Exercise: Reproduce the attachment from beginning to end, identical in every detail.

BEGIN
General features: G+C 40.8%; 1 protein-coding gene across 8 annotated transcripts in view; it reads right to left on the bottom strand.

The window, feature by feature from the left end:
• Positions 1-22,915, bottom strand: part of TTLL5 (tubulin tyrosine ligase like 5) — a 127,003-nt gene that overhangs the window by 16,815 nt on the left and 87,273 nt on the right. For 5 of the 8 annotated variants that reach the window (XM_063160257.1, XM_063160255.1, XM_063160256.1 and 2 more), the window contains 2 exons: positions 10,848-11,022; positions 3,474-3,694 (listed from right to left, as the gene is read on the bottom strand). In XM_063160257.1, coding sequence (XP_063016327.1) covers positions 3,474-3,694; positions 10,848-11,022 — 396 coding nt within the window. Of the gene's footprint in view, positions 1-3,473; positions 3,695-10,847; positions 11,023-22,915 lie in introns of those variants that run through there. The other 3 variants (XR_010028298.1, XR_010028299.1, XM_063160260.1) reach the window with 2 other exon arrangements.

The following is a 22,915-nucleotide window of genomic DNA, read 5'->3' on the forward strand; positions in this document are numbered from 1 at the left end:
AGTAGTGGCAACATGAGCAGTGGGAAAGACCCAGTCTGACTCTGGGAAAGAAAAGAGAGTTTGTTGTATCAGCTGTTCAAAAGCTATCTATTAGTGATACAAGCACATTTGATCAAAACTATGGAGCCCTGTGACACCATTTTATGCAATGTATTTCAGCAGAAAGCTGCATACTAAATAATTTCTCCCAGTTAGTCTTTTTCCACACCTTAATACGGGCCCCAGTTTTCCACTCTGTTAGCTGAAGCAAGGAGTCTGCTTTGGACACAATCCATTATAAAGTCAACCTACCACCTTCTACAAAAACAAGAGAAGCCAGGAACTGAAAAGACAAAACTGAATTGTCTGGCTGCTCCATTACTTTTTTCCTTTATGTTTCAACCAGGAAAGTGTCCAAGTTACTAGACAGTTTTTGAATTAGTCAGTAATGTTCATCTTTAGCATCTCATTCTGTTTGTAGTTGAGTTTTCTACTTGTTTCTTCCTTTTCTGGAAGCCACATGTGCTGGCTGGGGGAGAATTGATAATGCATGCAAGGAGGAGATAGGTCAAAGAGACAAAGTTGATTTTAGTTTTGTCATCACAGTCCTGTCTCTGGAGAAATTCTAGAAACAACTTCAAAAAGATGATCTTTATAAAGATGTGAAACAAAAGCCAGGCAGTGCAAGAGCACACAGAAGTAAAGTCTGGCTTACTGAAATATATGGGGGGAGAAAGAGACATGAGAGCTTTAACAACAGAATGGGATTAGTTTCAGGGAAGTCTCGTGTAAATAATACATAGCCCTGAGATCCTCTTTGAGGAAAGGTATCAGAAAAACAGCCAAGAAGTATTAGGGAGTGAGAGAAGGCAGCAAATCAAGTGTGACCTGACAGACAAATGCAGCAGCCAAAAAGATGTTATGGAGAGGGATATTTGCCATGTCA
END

General features: G+C 40.8%; 1 protein-coding gene across 8 annotated transcripts in view; it reads right to left on the bottom strand.

The window, feature by feature from the left end:
• Positions 1-22,915, bottom strand: part of TTLL5 (tubulin tyrosine ligase like 5) — a 127,003-nt gene that overhangs the window by 16,815 nt on the left and 87,273 nt on the right. For 5 of the 8 annotated variants that reach the window (XM_063160257.1, XM_063160255.1, XM_063160256.1 and 2 more), the window contains 2 exons: positions 10,848-11,022; positions 3,474-3,694 (listed from right to left, as the gene is read on the bottom strand). In XM_063160257.1, coding sequence (XP_063016327.1) covers positions 3,474-3,694; positions 10,848-11,022 — 396 coding nt within the window. Of the gene's footprint in view, positions 1-3,473; positions 3,695-10,847; positions 11,023-22,915 lie in introns of those variants that run through there. The other 3 variants (XR_010028298.1, XR_010028299.1, XM_063160260.1) reach the window with 2 other exon arrangements.

The following is a 22,915-nucleotide window of genomic DNA, read 5'->3' on the forward strand; positions in this document are numbered from 1 at the left end:
AGTAGTGGCAACATGAGCAGTGGGAAAGACCCAGTCTGACTCTGGGAAAGAAAAGAGAGTTTGTTGTATCAGCTGTTCAAAAGCTATCTATTAGTGATACAAGCACATTTGATCAAAACTATGGAGCCCTGTGACACCATTTTATGCAATGTATTTCAGCAGAAAGCTGCATACTAAATAATTTCTCCCAGTTAGTCTTTTTCCACACCTTAATACGGGCCCCAGTTTTCCACTCTGTTAGCTGAAGCAAGGAGTCTGCTTTGGACACAATCCATTATAAAGTCAACCTACCACCTTCTACAAAAACAAGAGAAGCCAGGAACTGAAAAGACAAAACTGAATTGTCTGGCTGCTCCATTACTTTTTTCCTTTATGTTTCAACCAGGAAAGTGTCCAAGTTACTAGACAGTTTTTGAATTAGTCAGTAATGTTCATCTTTAGCATCTCATTCTGTTTGTAGTTGAGTTTTCTACTTGTTTCTTCCTTTTCTGGAAGCCACATGTGCTGGCTGGGGGAGAATTGATAATGCATGCAAGGAGGAGATAGGTCAAAGAGACAAAGTTGATTTTAGTTTTGTCATCACAGTCCTGTCTCTGGAGAAATTCTAGAAACAACTTCAAAAAGATGATCTTTATAAAGATGTGAAACAAAAGCCAGGCAGTGCAAGAGCACACAGAAGTAAAGTCTGGCTTACTGAAATATATGGGGGGAGAAAGAGACATGAGAGCTTTAACAACAGAATGGGATTAGTTTCAGGGAAGTCTCGTGTAAATAATACATAGCCCTGAGATCCTCTTTGAGGAAAGGTATCAGAAAAACAGCCAAGAAGTATTAGGGAGTGAGAGAAGGCAGCAAATCAAGTGTGACCTGACAGACAAATGCAGCAGCCAAAAAGATGTTATGGAGAGGGATATTTGCCATGTCA